Notes

Chapter 10: Processes of Perception and Analysis

Section 8: Auditory Perception


[Sequences with] flat spectra

Any impulse sequence Join[{1}, Table[0, {n}]] will yield a flat spectrum. With odd n the same turns out to be true for sequences Exp[2 Pi I Mod[Range[n]^2, n]/n]—a fact used in the design of acoustic diffusers (see page 1183). For sequences involving only two distinct integers flat spectra are rare; with ±1 those equivalent to {1,1,1,-1} seem to be the only examples. ({r^2, r s, s^2, -r s} works for any r and s, as do all lists obtained working modulo x^n-1 from p[x]/p[1/x] where p[x] is any invertible polynomial.) If one ignores the first component of the spectrum the remainder is flat for a constant sequence, or for a random sequence in the limit of infinite length. It is also flat for maximal length LFSR sequences (see page 1084) and for sequences JacobiSymbol[Range[0, p - 1], p] with prime p (see page 870). By adding a suitable constant to each element one can then arrange in such cases for the whole spectrum to be flat. If Mod[p, 4]==1 JacobiSymbol sequences also satisfy Fourier[list]==list. Sequences of 0's and 1's that have the same property are {1,0,1,0}, {1,0,0,1,0,0,1,0,0} or in general Flatten[Table[{1, Table[0, {n-1}]}, {n}]]. If -1 is allowed, additional sequences such as {0,1,0,-1,0,-1,0,1} are also possible. (See also pages 911.)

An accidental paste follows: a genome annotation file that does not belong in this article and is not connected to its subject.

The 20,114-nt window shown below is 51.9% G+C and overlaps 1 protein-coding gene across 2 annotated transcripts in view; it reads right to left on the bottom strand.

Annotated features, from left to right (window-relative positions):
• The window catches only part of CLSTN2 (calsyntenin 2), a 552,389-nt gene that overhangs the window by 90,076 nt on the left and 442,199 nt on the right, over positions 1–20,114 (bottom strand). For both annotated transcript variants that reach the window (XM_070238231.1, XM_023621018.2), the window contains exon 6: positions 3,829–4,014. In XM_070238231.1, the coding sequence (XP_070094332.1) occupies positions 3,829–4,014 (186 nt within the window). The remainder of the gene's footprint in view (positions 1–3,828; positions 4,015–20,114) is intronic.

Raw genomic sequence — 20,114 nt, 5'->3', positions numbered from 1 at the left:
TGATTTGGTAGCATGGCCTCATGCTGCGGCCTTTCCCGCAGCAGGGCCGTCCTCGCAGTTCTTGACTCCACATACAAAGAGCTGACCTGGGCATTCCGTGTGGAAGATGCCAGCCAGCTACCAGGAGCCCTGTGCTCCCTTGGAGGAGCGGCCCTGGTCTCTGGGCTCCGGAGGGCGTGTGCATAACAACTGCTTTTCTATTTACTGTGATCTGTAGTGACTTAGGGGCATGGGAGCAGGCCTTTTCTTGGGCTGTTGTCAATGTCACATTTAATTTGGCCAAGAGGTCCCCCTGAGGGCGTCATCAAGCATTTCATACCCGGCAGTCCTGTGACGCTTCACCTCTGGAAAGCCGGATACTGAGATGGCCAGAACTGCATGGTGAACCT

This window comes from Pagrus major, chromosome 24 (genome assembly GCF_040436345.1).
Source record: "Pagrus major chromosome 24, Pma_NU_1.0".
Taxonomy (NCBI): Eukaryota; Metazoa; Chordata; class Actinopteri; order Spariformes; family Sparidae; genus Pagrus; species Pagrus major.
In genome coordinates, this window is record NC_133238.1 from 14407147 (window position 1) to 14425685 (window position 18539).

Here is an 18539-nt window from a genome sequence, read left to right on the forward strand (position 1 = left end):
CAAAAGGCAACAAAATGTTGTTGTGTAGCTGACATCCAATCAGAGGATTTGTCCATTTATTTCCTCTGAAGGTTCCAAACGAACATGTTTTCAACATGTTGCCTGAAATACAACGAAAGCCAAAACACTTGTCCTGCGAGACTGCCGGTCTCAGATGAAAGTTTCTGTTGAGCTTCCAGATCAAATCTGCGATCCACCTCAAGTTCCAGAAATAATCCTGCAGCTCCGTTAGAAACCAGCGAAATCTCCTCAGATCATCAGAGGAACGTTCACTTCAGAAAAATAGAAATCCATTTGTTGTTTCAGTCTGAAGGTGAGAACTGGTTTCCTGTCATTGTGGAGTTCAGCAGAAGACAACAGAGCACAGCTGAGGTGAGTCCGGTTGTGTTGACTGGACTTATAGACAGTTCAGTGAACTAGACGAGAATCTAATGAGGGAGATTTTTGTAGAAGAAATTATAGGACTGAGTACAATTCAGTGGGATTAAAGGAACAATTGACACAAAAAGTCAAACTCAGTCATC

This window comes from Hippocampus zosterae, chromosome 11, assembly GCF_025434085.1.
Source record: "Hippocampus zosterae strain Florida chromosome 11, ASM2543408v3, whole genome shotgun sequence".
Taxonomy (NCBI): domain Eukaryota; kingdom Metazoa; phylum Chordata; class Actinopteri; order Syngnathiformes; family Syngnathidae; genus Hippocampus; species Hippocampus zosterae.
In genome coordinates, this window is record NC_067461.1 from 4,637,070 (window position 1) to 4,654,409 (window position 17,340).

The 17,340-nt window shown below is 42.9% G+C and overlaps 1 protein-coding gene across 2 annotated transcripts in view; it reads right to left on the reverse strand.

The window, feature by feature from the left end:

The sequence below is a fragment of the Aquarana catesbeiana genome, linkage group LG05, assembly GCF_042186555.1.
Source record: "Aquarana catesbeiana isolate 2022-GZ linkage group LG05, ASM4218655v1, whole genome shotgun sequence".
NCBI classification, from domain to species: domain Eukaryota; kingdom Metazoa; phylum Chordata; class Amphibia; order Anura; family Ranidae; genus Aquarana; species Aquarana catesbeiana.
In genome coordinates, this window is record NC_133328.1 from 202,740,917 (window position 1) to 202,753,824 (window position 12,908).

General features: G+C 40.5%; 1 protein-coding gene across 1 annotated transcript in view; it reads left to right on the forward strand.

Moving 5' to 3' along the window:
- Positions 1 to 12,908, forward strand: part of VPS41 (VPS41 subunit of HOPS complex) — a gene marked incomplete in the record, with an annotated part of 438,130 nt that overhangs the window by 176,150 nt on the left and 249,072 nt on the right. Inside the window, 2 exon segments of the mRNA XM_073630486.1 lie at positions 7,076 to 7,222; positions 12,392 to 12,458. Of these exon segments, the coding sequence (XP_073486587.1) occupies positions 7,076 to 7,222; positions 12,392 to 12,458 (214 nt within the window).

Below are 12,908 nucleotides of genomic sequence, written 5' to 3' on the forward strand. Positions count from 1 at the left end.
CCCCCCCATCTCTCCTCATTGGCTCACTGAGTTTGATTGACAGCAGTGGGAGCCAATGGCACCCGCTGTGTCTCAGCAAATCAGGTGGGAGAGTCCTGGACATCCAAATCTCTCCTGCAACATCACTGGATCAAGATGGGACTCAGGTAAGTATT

From Stephen Wolfram: A New Kind of Science [citation]